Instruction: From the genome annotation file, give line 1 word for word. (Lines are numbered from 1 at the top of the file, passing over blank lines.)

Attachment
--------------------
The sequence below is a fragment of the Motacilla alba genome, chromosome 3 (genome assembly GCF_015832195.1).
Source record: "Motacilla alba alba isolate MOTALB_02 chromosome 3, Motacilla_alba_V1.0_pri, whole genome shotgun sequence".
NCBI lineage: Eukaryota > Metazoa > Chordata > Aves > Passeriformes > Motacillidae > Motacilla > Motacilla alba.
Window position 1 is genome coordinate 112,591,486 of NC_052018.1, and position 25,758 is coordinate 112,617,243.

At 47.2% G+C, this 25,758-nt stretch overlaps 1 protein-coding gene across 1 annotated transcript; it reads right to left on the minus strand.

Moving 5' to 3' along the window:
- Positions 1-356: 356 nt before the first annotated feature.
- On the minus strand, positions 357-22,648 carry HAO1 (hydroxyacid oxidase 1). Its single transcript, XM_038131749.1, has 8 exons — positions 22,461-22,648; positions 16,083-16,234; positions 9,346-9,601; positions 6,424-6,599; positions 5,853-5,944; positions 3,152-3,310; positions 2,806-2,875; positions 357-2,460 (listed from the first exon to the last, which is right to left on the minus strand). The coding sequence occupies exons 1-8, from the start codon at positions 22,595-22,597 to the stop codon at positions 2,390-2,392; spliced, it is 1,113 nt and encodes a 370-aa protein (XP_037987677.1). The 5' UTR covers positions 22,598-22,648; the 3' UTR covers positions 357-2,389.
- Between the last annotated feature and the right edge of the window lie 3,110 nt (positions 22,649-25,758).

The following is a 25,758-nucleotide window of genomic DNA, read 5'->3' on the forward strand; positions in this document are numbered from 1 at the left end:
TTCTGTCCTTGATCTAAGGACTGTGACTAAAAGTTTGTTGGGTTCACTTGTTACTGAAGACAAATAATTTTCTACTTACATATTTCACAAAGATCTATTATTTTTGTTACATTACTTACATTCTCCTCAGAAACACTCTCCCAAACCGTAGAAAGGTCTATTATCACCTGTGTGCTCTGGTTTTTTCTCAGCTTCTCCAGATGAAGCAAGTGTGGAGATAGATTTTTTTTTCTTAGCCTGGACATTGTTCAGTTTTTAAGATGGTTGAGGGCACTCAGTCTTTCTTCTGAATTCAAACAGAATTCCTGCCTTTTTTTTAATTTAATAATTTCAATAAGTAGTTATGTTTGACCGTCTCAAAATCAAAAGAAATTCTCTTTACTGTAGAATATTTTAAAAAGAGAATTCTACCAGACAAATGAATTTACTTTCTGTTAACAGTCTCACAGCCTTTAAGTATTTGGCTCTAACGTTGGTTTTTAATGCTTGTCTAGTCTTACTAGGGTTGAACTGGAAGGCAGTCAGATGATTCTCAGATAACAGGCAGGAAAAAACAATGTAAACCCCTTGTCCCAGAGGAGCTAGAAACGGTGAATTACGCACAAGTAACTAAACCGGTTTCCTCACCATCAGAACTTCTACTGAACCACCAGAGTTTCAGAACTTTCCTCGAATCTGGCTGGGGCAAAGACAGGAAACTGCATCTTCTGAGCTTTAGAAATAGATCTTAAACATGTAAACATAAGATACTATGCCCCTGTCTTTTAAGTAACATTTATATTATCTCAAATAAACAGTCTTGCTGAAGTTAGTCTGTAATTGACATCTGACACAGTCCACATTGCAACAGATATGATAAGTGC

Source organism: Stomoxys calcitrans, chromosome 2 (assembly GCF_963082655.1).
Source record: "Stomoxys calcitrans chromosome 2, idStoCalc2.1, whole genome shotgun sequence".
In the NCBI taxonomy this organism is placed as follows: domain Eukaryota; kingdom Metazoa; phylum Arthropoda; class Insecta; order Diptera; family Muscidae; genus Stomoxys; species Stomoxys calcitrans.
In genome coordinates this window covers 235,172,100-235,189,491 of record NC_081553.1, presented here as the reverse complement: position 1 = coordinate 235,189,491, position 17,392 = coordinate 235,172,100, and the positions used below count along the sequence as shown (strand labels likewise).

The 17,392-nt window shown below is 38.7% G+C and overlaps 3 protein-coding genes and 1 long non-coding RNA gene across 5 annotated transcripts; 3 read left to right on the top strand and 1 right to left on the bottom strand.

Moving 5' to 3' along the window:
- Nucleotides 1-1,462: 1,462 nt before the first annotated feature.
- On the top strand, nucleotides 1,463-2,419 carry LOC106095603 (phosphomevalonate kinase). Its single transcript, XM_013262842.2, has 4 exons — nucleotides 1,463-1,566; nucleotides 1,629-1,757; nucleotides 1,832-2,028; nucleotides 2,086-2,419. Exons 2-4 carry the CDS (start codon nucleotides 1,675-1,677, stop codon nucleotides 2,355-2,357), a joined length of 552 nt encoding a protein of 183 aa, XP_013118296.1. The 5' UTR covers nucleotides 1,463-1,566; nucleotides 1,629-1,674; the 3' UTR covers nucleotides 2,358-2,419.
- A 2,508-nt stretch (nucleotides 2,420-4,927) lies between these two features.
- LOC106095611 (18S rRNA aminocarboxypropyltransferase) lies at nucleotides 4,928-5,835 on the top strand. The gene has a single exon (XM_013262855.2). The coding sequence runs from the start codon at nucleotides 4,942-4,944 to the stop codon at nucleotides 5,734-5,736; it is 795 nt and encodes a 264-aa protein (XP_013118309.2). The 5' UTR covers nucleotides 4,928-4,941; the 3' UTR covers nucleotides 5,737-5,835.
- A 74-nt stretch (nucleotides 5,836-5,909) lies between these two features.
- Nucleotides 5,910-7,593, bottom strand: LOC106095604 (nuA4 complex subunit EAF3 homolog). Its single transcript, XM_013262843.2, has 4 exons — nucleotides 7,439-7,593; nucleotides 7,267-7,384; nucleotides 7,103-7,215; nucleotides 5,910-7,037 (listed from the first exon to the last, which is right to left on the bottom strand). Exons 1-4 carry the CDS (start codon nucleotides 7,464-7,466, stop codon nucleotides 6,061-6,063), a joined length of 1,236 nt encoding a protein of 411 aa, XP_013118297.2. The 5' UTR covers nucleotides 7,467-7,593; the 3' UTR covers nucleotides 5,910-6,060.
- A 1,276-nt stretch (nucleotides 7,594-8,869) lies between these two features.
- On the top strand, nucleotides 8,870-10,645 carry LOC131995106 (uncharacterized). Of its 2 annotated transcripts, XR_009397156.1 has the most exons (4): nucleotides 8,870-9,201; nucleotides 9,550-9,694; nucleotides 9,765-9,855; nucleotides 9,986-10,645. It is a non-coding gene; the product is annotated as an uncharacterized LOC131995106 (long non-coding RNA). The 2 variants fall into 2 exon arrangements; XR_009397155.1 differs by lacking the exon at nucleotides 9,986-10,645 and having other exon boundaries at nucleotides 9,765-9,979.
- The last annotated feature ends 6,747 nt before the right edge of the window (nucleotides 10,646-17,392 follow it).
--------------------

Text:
The sequence below is a fragment of the Motacilla alba genome, chromosome 3 (genome assembly GCF_015832195.1).